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Published: Tuesday, July 27, 2010, 12:01 a.m.

County's internal report finds no proof of botched autopsies

An in-house review of the county medical examiner's office also dismisses concerns about management.

EVERETT -- A new in-house review of the Snohomish County Medical Examiner's Office finds little evidence to support claims about mutilated bodies being sent to area funeral homes, though the report may fail to put many questions to rest.
The report by Peter Camp, one of County Executive Aaron Reardon's executive directors, was under way before the County Council specifically asked that the investigation be conducted by somebody who doesn't work for the county.
Camp's report acknowledges a "long-standing concern" about morale and personnel relations in the office that handles the county's death investigations. However, he found nothing to support allegations that the office has routinely botched autopsies, leading to usually difficult and expensive embalming procedures.
"Awesome! Never had a problem," reads one comment attributed to the manager at a local funeral home. "No problems with bodies. You guys are awesome."
Another comment begins, "Most of the time, no issues."
The review came after a Seattle television station in May suggested that bodies autopsied at Snohomish County's morgue were being "mutilated." An anonymous complaint sent to the County Council last year made similar claims. The county also has since 2003 received a few written complaints from funeral homes about autopsies.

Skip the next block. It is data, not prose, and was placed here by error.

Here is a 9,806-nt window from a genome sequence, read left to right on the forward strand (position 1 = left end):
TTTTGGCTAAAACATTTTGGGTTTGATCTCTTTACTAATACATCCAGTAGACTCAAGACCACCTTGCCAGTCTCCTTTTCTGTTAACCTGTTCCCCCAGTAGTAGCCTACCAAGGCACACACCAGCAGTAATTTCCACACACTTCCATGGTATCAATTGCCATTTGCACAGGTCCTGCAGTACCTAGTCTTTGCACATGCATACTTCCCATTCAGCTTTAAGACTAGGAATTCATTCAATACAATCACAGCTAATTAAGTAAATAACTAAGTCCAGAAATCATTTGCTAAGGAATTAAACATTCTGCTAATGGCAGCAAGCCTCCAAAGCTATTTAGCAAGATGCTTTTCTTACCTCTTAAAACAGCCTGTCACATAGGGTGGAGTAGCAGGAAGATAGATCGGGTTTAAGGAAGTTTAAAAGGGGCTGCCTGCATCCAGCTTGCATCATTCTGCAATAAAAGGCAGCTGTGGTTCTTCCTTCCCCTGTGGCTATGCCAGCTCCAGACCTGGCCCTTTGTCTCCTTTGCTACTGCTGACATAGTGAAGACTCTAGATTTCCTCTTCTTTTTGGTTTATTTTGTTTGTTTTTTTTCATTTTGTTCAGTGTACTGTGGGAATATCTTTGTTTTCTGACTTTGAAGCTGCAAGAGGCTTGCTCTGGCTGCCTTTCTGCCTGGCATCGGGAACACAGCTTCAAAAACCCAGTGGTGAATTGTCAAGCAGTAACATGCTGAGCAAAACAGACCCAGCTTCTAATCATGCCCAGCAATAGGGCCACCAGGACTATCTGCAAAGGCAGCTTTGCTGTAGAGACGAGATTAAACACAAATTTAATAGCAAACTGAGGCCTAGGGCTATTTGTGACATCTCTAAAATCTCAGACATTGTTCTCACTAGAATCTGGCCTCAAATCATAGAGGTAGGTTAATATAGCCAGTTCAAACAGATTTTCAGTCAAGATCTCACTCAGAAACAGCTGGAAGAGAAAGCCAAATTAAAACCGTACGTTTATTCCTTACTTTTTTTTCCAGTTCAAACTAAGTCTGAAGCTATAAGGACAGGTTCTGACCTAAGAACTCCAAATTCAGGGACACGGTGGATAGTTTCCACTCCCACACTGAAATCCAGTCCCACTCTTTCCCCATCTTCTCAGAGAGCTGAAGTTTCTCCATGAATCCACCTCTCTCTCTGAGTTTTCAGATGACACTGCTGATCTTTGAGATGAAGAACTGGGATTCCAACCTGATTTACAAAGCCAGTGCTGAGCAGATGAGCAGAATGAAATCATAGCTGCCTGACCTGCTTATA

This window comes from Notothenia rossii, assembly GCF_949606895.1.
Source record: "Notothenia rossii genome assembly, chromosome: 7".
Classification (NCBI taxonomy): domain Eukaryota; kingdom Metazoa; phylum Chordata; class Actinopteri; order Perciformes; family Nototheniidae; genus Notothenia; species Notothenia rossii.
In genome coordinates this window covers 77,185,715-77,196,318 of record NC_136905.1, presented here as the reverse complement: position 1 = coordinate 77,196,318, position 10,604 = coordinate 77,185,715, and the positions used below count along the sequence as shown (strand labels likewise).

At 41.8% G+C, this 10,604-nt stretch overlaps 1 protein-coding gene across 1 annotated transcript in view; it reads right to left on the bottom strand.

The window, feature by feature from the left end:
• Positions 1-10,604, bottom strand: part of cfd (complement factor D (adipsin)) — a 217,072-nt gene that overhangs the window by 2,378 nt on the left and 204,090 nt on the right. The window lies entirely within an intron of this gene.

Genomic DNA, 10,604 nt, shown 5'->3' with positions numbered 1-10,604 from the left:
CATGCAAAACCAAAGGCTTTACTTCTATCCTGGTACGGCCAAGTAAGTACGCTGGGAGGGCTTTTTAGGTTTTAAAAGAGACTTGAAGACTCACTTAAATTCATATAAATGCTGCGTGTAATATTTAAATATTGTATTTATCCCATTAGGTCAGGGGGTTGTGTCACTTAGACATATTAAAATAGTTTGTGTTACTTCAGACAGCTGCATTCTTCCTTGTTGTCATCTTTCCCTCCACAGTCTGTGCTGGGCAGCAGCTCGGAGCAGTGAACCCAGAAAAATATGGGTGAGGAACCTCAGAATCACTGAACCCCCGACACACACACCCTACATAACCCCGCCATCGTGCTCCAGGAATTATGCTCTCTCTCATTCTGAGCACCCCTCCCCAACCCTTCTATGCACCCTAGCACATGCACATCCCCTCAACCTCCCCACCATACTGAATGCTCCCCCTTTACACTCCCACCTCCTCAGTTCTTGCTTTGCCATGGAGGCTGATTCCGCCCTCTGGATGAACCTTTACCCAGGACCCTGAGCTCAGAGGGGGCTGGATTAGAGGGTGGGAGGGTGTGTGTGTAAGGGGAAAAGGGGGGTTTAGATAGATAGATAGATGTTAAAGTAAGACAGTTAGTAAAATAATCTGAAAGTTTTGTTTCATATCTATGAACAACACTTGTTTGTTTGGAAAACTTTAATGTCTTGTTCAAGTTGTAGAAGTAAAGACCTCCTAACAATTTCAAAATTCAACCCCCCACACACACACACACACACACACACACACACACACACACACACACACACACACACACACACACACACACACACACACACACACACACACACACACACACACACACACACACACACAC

To explore those allegations, Camp said he contacted management representatives from all funeral homes in the county and promised them confidentiality.
Camp reported that funeral home operators mentioned occasional problems with the condition of neck arteries after autopsies, but no widespread concerns. Some of the funeral home representatives criticized the television station's eight-minute-long special report as being unfair and blowing the issue out of proportion.
At the same time, Camp's review dismisses management concerns that have persisted during the past several years.
The medical examiner's office "has worked with staff proactively to create a positive work environment," he found.
Management concerns were the main focus of a letter an ex-employee with the office sent to Reardon and the County Council early this year. In his report, Camp noted the employee had been fired by Dr. Norman Thiersch, the medical examiner.
Among the former employee's concerns were the five associate medical examiners who have left the office since Thiersch began as its top manager in 1998. In March, Reardon's human resources director completed a separate review, asserting that most of the former employees had performance problems and questioned the mental health of one.
Former employees mentioned in the report, most of them doctors, have challenged its accuracy.
In June, the County Council asked that Reardon come up with a plan to contract an outside party to look into complaints about the office. By that point, the executive already had instructed Camp to do his own investigation, and they continued down that path, Reardon's spokesman Christopher Schwarzen said.
Gossett was out of the office Monday. Earlier this month he said that it's crucial for the outside review to be open and transparent, even if it ultimately concludes the office is well-run. In a July 12 e-mail, Gossett made the same point to Camp. He urged confidential interviews be conducted with all of the medical examiner's employees, past and present.
"(W)e strongly advise that the way to bring closure to these issues is to have an independent, outside agency handle this investigation," Gossett wrote. "Doing otherwise may not lead to the closure we are all hoping the investigation will bring."
Camp's report doesn't address Gossett's request. It ends by saying the councilman "can sit down with the Executive to determine what, if any, action needs to follow this report."

Noah Haglund: 425-339-3465, nhaglund@heraldnet.com.

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